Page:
Following the success of his first book, ´´The Best of the Joy of Painting,´´ Bob Ross gathered sixty more of his favorite paintings to create ´´ More Joy of Painting.´´ Now available in paperback, ´´More Joy of Painting´´ presents each painting in full color, followed by detailed instructions and a series of black-and-white photos to walk you, step-by-step, through the process of creating a Bob Ross original. So, whether you want a landscape of snowcapped mountains or a serene fall day, with ´´More Joy of Painting´´ you can create a beautiful work of art with the same ease and grace as Bob Ross.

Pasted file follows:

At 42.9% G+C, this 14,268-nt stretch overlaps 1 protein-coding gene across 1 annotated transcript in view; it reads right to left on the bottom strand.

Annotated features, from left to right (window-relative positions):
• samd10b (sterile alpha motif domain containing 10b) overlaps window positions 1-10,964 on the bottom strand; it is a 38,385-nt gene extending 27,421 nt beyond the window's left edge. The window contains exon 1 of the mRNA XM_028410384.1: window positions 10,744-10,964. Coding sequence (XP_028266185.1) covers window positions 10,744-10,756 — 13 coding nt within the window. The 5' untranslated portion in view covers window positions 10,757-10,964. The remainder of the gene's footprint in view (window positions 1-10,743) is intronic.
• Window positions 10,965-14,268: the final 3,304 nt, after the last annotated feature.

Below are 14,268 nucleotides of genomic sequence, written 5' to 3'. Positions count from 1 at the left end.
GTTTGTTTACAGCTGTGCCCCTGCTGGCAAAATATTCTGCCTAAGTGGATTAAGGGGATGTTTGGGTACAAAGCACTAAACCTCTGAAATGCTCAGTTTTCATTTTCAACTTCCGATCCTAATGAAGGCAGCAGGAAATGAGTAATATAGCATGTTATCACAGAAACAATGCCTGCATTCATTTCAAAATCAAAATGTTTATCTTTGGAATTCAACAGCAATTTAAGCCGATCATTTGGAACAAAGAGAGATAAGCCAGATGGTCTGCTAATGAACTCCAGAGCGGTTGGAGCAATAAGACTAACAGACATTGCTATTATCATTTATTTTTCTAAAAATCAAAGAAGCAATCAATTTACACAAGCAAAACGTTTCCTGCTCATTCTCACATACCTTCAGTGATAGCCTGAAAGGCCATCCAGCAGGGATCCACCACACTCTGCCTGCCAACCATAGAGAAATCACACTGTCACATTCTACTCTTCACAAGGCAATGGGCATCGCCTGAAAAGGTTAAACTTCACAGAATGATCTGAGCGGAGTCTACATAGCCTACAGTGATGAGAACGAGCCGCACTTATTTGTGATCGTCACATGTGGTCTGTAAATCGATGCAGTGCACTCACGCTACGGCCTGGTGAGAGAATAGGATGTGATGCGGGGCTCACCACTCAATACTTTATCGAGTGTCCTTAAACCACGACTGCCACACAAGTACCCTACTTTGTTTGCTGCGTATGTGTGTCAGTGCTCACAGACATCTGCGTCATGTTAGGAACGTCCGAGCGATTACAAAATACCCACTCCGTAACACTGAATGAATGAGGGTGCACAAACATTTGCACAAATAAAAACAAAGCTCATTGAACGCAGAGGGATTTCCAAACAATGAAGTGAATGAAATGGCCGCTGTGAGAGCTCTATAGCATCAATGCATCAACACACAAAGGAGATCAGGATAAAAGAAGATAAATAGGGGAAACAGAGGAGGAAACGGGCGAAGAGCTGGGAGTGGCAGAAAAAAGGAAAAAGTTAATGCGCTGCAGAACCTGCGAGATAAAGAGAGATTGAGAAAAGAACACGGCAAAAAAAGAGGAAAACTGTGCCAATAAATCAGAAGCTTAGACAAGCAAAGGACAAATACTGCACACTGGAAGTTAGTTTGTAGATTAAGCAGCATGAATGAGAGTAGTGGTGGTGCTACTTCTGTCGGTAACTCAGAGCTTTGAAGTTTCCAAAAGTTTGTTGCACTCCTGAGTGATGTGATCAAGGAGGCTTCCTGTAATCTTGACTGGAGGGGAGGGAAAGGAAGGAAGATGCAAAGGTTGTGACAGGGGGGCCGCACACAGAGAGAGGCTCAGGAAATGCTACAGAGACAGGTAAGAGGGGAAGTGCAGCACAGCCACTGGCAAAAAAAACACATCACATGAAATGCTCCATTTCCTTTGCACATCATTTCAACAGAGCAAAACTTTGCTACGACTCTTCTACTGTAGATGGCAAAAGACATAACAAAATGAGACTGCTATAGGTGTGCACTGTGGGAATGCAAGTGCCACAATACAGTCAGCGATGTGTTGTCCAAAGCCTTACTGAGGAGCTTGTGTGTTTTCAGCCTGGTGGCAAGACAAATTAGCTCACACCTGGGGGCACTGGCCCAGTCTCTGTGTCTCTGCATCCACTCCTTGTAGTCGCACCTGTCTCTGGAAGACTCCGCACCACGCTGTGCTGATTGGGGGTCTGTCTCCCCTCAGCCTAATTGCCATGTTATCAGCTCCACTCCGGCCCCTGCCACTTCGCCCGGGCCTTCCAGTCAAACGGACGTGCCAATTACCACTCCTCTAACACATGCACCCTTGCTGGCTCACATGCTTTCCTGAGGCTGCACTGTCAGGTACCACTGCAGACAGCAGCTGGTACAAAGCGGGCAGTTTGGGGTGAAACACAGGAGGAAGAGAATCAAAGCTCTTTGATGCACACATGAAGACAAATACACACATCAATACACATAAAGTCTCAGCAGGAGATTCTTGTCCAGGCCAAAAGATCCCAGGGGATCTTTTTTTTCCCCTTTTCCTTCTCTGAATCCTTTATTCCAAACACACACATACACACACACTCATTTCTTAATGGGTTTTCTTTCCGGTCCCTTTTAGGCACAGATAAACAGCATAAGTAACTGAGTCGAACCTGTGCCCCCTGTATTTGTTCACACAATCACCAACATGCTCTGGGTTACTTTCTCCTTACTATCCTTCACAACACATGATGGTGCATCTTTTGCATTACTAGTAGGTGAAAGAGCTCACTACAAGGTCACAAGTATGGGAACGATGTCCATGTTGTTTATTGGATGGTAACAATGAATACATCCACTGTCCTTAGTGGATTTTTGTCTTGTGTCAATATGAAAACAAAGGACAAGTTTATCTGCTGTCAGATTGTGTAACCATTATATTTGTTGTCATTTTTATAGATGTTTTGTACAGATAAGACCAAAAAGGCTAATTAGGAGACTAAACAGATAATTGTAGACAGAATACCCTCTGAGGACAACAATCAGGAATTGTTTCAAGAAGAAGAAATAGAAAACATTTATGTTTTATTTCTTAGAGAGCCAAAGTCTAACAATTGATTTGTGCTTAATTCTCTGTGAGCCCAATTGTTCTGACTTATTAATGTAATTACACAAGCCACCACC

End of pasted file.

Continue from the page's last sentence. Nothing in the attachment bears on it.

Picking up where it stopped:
IT is much easier to understand and remember a thing when a reason is given for it, than when we are merely shown how to do it without being told why it is so done; for in the latter case, instead of being assisted by reason, our real help in all study, we have to rely upon memory or our power of imitation, and to do simply as we are told without thinking about it. The consequence is that at the very first difficulty we are left to flounder about in the dark, or to remain inactive till the master comes to our assistance. Now in this book it is proposed to enlist the reasoning faculty from the very first: to let one problem grow out of another and to be dependent on the foregoing, as in geometry, and so to explain each thing we do that there shall be no doubt in the mind as to the correctness of the proceeding. The student will thus gain the power of finding out any new problem for himself, and will therefore acquire a true knowledge of perspective. George Adolphus Storey Book First The Necessity of the Study of Perspective to Painters, Sculptors, and Architects LEONARDO DA VINCI tells us in his celebrated Treatise on Painting that the young artist should first of all learn perspective, that is to say, he should first of all learn that he has to depict on a flat surface objects which are in relief or distant one from the other; for this is the simple art of painting. Objects appear smaller at a distance than near to us, so by drawing them thus we give depth to our canvas. The outline of a ball is a mere flat circle, but with proper shading we make it appear round, and this is the perspective of light and shade. The next thing to be considered is the effect of the atmosphere and light. If two figures are in the same coloured dress, and are standing one behind the other, then they should be of slightly different tone, so as to separate them. And in like manner, according to the distance of the mountains in a landscape and the greater or less density of the air, so do we depict space between them, not only making them smaller in outline, but less distinct. Sir Edwin Landseer used to say that in looking at a figure in a picture he liked to feel that he could walk round it, and this exactly expresses the impression that the true art of painting should make upon the spectator. There is another observation of Leonardos that it is well I should here transcribe; he says: Many are desirous of learning to draw, and are very fond of it, who are notwithstanding void of a proper disposition for it. This may be known by their want of perseverance; like boys who draw everything in a hurry, never finishing or shadowing. This shows they do not care for their work, and all instruction is thrown away upon them. At the present time there is too much of this everything in a hurry, and beginning in this way leads only to failure and disappointment. These observations apply equally to perspective as to drawing and painting. Unfortunately, this study is too often neglected by our painters, some of them even complacently confessing their ignorance of it; while the ordinary student either turns from it with distaste, or only endures going through it with a view to passing an examination, little thinking of what value it will be to him in working out his pictures. Whether the manner of teaching perspective is the cause of this dislike for it, I cannot say; but certainly most of our English books on the subject are anything but attractive. All the great masters of painting have also been masters of perspective, for they knew that without it, it would be impossible to carry out their grand compositions. In many cases they were even inspired by it in choosing their subjects. When one looks at those sunny interiors, those corridors and courtyards by De Hooghe, with their figures far off and near, one feels that their charm consists greatly in their perspective, as well as in their light and tone and colour...